A new report takes a critical look at the engagement of European development banks in Egypt after the popular uprisings in the Middle East and North African region. This article appeared originally on the Counter Balance blog and has been shortened and slightly edited.

posted on the Bankwatch blog by Berber Verpoest, Media officer for the Counter Balance coalition

Remember the Arab Spring, the wave of popular revolts that hit several Arab countries in 2011. They initially resulted in the ousting of cruel dictators and brought about impressive political changes. Following these events, the European Union decided to change its approach to the region and to channel in more resources from international financial institutions (IFIs) such as the European Investment Bank, the European Bank for Reconstruction and Development and the International Monetary Fund.

The IFIs had longstanding relationships with the Arab countries. When a new wind started blowing they were willing to change their narrative but not necessarily their methods. The positive aura of change might have left most of the Arab countries but the IFIs have not. We think that the Arab Spring is worth an evaluation of the EU’s engagement in the region, and tracking the records of development banks in the Middle East should be a key priority.

The role of development banks

Our latest report “the great Middle East beanfeast” is a first attempt in that regard. Anders Lustgarten, the author of the report, investigates the role of the development banks in Egypt and how they responded to the Arab Spring. The report reads as a fierce critique to the policies of liberalisation and privatisation promoted by those institutions in Egypt and in the MENA region (Middle East and North Africa). It also targets the use of Public Private Partnerships (PPPs) and what we call the “financialisation of development finance”.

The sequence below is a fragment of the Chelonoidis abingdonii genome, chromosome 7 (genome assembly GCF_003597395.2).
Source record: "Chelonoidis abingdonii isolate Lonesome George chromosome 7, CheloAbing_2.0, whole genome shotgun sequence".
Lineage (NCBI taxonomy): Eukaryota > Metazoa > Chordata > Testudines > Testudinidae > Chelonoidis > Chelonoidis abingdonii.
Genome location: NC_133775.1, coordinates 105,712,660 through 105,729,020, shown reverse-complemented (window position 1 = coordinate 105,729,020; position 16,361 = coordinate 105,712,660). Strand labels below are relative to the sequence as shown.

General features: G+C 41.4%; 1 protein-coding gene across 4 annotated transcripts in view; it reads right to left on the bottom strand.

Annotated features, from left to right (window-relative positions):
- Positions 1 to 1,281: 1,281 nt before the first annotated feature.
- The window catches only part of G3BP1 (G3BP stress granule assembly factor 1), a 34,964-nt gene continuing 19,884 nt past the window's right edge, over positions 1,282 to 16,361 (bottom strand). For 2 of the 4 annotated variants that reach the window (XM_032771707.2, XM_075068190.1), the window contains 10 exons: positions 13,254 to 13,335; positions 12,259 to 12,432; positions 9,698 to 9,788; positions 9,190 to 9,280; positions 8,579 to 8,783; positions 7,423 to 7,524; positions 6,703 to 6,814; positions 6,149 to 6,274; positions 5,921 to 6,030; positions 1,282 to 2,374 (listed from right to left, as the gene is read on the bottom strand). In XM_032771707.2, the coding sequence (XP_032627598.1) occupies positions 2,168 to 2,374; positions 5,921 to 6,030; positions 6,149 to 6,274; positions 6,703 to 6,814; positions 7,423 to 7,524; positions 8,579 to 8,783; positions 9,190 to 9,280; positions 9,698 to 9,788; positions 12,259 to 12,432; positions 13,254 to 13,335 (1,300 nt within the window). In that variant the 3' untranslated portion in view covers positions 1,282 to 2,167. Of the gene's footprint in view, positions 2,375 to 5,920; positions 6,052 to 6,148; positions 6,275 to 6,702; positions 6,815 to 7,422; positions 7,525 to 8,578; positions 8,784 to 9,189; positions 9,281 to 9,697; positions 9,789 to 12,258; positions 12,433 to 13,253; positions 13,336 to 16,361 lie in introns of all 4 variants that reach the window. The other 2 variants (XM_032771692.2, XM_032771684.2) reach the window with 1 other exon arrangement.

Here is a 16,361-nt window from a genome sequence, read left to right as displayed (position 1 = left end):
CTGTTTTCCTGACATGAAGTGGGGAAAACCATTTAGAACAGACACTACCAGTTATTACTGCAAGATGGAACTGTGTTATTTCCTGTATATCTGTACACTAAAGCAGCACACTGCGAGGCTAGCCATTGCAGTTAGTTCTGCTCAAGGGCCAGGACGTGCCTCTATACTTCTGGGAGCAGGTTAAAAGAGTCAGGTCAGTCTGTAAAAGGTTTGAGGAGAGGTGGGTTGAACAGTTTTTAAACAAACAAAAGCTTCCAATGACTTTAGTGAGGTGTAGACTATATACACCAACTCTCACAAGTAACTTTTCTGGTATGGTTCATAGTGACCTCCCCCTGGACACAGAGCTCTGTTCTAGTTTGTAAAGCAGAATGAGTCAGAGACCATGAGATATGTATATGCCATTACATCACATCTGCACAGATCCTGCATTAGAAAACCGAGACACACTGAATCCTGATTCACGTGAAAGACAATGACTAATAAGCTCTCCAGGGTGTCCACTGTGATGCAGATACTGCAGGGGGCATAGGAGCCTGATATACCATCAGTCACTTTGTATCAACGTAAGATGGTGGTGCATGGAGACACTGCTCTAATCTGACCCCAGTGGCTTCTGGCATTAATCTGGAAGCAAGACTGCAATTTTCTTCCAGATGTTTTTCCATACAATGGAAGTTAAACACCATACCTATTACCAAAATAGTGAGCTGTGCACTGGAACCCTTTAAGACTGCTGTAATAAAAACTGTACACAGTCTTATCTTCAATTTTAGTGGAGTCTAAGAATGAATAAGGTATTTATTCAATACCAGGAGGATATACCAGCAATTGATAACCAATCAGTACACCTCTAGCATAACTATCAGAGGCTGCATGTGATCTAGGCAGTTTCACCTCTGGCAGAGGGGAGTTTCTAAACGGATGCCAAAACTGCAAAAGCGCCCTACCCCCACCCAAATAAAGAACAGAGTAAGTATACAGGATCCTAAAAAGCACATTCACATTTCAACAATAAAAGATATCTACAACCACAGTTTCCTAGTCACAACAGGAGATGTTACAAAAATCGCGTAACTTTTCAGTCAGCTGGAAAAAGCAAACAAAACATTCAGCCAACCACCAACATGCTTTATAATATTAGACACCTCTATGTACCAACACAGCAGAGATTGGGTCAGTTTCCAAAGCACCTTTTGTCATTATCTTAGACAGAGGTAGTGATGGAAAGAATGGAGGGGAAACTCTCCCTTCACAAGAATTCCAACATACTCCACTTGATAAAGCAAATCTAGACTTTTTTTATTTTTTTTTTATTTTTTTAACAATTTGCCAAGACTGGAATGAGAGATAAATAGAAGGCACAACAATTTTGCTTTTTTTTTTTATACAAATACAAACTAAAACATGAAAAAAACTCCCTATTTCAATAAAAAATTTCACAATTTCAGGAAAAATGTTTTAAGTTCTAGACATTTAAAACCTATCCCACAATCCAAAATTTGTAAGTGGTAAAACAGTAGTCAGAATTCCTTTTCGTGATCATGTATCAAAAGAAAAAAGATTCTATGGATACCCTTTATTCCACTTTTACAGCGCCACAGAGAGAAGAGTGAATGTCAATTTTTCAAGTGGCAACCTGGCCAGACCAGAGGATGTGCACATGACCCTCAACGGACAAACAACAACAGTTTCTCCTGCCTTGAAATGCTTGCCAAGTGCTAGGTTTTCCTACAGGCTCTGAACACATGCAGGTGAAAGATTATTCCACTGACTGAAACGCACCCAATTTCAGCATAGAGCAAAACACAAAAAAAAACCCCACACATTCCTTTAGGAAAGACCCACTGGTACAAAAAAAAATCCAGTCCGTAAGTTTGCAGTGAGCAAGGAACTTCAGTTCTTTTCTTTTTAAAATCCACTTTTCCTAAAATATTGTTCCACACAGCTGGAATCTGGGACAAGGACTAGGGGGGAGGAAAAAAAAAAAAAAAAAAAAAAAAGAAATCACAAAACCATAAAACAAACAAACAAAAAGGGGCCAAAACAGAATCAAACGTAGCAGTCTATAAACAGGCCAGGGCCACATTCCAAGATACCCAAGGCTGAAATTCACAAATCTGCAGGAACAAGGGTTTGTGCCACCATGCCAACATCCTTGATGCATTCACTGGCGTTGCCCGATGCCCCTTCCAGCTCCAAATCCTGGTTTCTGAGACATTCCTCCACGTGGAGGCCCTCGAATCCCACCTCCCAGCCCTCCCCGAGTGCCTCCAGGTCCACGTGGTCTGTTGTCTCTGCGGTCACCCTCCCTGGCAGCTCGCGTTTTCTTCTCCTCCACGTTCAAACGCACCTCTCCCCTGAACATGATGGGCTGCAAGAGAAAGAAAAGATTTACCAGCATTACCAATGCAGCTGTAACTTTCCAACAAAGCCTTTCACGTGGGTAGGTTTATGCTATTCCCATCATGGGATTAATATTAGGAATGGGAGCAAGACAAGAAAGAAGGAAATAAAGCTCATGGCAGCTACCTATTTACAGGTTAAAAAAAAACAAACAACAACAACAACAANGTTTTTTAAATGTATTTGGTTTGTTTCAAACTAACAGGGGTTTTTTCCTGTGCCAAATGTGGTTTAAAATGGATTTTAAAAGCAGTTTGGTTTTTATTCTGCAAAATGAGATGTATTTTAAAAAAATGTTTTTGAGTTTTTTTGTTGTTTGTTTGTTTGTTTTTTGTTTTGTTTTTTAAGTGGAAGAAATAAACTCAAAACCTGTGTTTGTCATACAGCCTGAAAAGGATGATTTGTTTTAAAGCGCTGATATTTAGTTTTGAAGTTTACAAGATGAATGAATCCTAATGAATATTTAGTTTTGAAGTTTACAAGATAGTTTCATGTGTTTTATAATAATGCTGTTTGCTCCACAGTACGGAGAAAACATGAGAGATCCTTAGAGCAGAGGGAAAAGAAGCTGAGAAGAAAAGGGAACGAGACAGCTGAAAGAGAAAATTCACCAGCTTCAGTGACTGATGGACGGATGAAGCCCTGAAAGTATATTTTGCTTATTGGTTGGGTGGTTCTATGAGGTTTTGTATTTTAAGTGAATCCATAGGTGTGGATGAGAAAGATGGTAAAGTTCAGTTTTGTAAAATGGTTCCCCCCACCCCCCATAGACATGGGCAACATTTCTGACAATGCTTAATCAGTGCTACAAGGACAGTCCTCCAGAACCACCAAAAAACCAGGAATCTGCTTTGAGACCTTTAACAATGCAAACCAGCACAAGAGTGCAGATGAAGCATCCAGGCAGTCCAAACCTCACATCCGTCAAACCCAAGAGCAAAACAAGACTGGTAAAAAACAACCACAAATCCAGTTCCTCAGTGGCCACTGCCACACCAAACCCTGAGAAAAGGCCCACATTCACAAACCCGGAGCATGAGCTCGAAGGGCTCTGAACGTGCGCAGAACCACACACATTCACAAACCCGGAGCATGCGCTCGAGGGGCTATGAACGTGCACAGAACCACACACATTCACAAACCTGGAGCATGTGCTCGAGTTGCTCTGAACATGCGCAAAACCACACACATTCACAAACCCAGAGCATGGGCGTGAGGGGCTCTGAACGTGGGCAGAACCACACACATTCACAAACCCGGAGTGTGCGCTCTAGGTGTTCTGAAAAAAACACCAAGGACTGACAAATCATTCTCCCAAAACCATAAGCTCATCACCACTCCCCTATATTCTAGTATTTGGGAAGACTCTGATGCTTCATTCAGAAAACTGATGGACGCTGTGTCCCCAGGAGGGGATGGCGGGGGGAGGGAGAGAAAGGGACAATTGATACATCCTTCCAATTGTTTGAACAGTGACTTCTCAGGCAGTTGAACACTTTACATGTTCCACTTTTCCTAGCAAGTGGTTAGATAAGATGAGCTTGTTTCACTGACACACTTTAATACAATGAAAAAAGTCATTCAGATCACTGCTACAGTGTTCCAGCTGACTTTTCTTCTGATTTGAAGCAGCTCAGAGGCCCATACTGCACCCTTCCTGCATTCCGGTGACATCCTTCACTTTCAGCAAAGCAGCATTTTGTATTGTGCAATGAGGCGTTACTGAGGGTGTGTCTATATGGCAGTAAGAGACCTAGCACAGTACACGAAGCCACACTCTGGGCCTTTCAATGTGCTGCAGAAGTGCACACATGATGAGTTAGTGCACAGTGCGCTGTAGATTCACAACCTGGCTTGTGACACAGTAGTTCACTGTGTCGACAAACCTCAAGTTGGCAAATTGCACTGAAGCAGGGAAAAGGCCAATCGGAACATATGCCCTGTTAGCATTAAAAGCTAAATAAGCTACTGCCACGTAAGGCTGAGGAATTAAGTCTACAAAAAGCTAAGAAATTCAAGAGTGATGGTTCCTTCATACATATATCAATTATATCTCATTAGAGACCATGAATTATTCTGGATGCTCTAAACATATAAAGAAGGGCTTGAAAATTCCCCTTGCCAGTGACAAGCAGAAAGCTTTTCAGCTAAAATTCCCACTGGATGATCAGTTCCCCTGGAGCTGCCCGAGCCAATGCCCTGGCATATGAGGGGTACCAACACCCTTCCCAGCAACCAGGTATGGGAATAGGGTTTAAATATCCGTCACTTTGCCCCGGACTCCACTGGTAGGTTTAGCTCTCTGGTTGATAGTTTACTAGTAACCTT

These development banks betray the spirit of the Arab Spring by the financial mechanisms they use, Lustgarten argues. While the slogan of the Arab Spring was ‘bread, freedom and social justice’, the policies and financial mechanisms used by the development banks mainly bring about the opposite.

PPPs, one of the priorities of the European Investment Bank when it is active in the region for example, are a tool to shift public assets into private hands. The list of privatisations under the Mubarak regime is impressive. It has been much contested and successfully challenged in court. Extensive recourse to private equity and the use of financial intermediaries typically benefit a small elite and subject the economy increasingly to the whims of the financial market. The increasing role of the private sector decreases the ownership of civil society and undermines the ability of the state to redistribute wealth. In brief, these were not exactly the aspirations of the Tahrir demonstrators.

Before and after the Arab Spring – a different approach?

Moreover, the author shows how the EIB and the World Bank were deeply entangled with the pre-Arab Spring dictatorships. The EIB has a significant track record of supporting the Mubarak regime for instance, lending nearly €4 billion to Egypt in the decade preceding the Arab Spring. In the whole MENA region, the EIB invested €15.5 billion in the same decade, twice as much as in any other region outside Europe.

So when those institutions now refer to “democratic development of the region”, it must be remembered that they loaned more under the old dictators’ regimes than to any other regime, and they used the same justifications to do so than as they use now. For instance, a 2004 joint financial package for the MENA region between the EIB, World Bank and EU Commission claimed that it “will be used to lend support to institutional and economic reform, human rights and democracy projects, the fight against poverty and education and training”.

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